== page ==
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Neuroimage. 2008 Feb 1;39(3):1444-56. Epub 2007 Oct 11.

Attentional and linguistic interactions in speech perception.

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  • 1Medical College of Wisconsin, Department of Neurology, MEB 4550, 8701 Watertown Plank Rd., Milwaukee, WI 53226, USA. msabri@mcw.edu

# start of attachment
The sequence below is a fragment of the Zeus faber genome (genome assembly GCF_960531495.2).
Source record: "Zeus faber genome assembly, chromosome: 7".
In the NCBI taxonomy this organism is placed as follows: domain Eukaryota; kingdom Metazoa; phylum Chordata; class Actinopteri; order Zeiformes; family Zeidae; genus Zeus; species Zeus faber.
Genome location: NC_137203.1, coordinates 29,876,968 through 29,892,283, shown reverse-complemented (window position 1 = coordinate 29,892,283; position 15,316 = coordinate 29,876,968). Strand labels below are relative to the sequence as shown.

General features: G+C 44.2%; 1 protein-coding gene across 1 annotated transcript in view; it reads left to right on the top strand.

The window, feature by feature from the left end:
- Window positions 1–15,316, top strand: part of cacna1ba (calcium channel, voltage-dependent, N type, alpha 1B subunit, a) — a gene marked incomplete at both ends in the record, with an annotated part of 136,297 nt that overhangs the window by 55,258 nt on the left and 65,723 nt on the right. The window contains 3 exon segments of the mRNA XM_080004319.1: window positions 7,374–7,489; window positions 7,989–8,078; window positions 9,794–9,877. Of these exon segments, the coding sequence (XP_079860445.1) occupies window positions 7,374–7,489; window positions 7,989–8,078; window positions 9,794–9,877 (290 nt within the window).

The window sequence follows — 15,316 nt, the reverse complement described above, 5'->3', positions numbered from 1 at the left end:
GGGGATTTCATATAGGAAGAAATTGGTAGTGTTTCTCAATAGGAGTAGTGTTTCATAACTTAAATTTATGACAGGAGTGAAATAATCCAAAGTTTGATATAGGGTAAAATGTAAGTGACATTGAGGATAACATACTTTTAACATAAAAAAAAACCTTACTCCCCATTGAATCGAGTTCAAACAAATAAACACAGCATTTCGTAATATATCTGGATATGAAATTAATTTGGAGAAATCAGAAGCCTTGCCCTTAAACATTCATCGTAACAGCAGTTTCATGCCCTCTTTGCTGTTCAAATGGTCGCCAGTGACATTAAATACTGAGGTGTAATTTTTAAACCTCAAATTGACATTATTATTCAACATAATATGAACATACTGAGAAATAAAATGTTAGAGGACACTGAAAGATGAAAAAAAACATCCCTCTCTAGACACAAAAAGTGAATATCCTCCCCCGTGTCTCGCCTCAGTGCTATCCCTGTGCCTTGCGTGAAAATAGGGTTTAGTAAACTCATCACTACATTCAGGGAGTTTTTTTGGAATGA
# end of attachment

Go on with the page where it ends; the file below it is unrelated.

The role of attention in speech comprehension is not well understood. We used fMRI to study the neural correlates of auditory word, pseudoword, and nonspeech (spectrally rotated speech) perception during a bimodal (auditory, visual) selective attention task. In three conditions, Attend Auditory (ignore visual), Ignore Auditory (attend visual), and Visual (no auditory stimulation), 28 subjects performed a one-back matching task in the assigned attended modality. The visual task, attending to rapidly presented Japanese characters, was designed to be highly demanding in order to prevent attention to the simultaneously presented auditory stimuli. Regardless of stimulus type, attention to the auditory channel enhanced activation by the auditory stimuli (Attend Auditory>Ignore Auditory) in bilateral posterior superior temporal regions and left inferior frontal cortex. Across attentional conditions, there were main effects of speech processing (word+pseudoword>rotated speech) in left orbitofrontal cortex and several posterior right hemisphere regions, though these areas also showed strong interactions with attention (larger speech effects in the Attend Auditory than in the Ignore Auditory condition) and no significant speech effects in the Ignore Auditory condition. Several other regions, including the postcentral gyri, left supramarginal gyrus, and temporal lobes bilaterally, showed similar interactions due to the presence of speech effects only in the Attend Auditory condition. Main effects of lexicality (word>pseudoword) were isolated to a small region of the left lateral prefrontal cortex. Examination of this region showed significant word>pseudoword activation only in the Attend Auditory condition. Several other brain regions, including left ventromedial frontal lobe, left dorsal prefrontal cortex, and left middle temporal gyrus, showed Attention x Lexicality interactions due to the presence of lexical activation only in the Attend Auditory condition. These results support a model in which neutral speech presented in an unattended sensory channel undergoes relatively little processing beyond the early perceptual level. Specifically, processing of phonetic and lexical-semantic information appears to be very limited in such circumstances, consistent with prior behavioral studies.

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